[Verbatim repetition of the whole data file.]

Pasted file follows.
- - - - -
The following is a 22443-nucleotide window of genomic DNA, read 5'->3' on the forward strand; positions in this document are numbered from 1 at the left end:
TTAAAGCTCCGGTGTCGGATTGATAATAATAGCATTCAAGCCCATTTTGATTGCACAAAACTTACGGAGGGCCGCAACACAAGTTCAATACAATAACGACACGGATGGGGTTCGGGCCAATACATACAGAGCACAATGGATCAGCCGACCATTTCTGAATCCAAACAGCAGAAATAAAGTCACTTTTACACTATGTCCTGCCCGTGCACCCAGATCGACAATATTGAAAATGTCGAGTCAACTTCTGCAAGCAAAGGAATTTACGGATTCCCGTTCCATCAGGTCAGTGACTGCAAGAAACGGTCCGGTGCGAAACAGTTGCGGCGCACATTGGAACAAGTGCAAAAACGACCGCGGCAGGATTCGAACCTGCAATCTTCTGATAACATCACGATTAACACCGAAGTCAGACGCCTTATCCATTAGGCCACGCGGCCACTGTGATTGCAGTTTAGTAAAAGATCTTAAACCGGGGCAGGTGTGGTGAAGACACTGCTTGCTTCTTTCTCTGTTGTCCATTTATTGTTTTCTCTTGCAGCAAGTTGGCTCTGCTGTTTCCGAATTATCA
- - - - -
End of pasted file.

The following is a 22443-nucleotide window of genomic DNA, read 5'->3' on the forward strand; positions in this document are numbered from 1 at the left end:
TTAAAGCTCCGGTGTCGGATTGATAATAATAGCATTCAAGCCCATTTTGATTGCACAAAACTTACGGAGGGCCGCAACACAAGTTCAATACAATAACGACACGGATGGGGTTCGGGCCAATACATACAGAGCACAATGGATCAGCCGACCATTTCTGAATCCAAACAGCAGAAATAAAGTCACTTTTACACTATGTCCTGCCCGTGCACCCAGATCGACAATATTGAAAATGTCGAGTCAACTTCTGCAAGCAAAGGAATTTACGGATTCCCGTTCCATCAGGTCAGTGACTGCAAGAAACGGTCCGGTGCGAAACAGTTGCGGCGCACATTGGAACAAGTGCAAAAACGACCGCGGCAGGATTCGAACCTGCAATCTTCTGATAACATCACGATTAACACCGAAGTCAGACGCCTTATCCATTAGGCCACGCGGCCACTGTGATTGCAGTTTAGTAAAAGATCTTAAACCGGGGCAGGTGTGGTGAAGACACTGCTTGCTTCTTTCTCTGTTGTCCATTTATTGTTTTCTCTTGCAGCAAGTTGGCTCTGCTGTTTCCGAATTATCA